Flexible Skeleton takes the weight off
Some soldiers carry in excess of 85 kg of mission-essential personal equipment. This load can cause fatigue and injury and impact a soldier’s performance.
The current generation of powered exoskeletons uses a complex system of rigid linkages and mechatronics. They are showing real promise in enabling the wearer to lift and move about with very heavy loads.
However, the design and natural movement of the human body tends to battle with the exoskeleton movement, causing a dramatic increase in the user’s energy cost when walking with a load. These systems tend to be heavy (>35 kg), very expensive and power hungry.
Defence science and technology researchers have developed a simple, lightweight (3 kg) fully-passive exoskeleton. This system uses Bowden cables to attached to a rigid backpack frame. The cables run down the back and legs to the base of the boot and transfer approximately two thirds of the backpack load to the ground. This load force bypasses the user’s body, reducing compression forces from the backpack load through the torso and legs.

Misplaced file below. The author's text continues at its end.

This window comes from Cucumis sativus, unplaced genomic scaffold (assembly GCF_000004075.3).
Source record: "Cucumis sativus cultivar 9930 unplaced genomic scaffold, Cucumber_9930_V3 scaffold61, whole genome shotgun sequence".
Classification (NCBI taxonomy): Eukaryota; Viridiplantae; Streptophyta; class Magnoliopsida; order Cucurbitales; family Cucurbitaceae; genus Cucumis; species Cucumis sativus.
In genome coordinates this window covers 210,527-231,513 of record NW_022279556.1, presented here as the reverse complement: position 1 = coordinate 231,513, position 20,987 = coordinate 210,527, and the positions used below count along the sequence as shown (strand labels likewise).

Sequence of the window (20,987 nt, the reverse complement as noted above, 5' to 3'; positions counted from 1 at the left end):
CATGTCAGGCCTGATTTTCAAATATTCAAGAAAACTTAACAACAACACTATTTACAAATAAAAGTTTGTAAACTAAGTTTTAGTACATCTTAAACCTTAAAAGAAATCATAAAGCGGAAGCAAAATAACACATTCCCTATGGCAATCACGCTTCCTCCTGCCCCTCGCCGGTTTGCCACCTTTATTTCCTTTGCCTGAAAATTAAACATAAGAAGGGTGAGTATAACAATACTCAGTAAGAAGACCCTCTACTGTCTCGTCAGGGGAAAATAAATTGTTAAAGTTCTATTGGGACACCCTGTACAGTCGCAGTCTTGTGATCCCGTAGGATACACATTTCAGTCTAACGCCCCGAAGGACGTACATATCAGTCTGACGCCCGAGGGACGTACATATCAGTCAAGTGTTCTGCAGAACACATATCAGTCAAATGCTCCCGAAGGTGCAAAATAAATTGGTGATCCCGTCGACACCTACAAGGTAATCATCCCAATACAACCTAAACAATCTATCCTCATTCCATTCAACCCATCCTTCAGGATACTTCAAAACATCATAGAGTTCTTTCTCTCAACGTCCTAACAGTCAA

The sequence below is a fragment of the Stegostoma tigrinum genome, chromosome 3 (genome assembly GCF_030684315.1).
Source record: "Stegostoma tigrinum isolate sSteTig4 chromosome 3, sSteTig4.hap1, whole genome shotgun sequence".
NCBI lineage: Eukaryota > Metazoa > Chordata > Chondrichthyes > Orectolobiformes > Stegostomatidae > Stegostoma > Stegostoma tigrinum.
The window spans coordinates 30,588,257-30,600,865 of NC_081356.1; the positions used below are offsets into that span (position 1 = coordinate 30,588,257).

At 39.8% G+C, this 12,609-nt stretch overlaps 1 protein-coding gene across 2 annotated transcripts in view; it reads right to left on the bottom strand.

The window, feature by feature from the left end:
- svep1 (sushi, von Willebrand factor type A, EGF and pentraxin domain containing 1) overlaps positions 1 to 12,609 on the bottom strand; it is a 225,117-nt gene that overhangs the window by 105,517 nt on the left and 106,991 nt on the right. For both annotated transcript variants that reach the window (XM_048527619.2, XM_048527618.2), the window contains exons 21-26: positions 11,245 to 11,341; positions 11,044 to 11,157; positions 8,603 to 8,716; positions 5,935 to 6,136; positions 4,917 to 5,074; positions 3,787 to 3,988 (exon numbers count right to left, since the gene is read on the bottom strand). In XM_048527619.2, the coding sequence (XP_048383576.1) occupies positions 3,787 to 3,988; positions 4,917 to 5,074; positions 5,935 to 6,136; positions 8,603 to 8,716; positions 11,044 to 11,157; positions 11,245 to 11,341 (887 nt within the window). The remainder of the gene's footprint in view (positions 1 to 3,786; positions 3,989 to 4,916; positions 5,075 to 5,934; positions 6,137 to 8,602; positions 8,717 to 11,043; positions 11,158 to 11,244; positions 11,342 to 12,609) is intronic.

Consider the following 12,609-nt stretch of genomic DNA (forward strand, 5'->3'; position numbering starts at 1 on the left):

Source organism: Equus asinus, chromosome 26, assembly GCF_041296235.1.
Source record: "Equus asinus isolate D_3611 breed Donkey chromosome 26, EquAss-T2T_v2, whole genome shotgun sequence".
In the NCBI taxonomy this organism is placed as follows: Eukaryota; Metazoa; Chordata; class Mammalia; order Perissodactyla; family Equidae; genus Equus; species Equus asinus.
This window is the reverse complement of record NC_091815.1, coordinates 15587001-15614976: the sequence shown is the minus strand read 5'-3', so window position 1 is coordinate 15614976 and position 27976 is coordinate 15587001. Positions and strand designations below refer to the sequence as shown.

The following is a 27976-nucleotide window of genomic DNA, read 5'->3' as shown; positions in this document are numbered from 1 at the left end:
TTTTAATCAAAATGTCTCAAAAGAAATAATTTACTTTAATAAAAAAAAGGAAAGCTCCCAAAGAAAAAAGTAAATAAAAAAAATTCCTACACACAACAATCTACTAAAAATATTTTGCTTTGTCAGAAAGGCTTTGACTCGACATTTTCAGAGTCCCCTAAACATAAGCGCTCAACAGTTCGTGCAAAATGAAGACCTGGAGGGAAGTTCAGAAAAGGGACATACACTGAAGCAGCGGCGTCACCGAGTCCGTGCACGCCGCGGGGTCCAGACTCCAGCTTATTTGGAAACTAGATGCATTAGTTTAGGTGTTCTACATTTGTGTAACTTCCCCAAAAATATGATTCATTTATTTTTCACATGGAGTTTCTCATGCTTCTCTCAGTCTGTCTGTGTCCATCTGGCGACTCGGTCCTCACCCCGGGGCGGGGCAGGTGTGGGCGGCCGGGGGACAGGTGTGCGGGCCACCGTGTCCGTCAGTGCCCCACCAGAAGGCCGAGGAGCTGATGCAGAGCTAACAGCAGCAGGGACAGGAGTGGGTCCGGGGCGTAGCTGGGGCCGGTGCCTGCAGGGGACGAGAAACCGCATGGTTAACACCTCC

The benefits of such a system compared to a powered exoskeleton include: simplicity, no requirements for heavy batteries; low cost; easier to integrate with the user and equipment and redundancy when no longer required – remove and add to pack.
The development is at a proof-of-concept stage with early testing showing encouraging results. However, the biomechanics of the system require extensive refinement to ensure it is integrated optimally with the soldier and truly fit for purpose.
While the technology is being developed around use in the military it might be applicable to many civilian scenarios such as firefighting, trekking and personal load carriage roles that require assistive technology.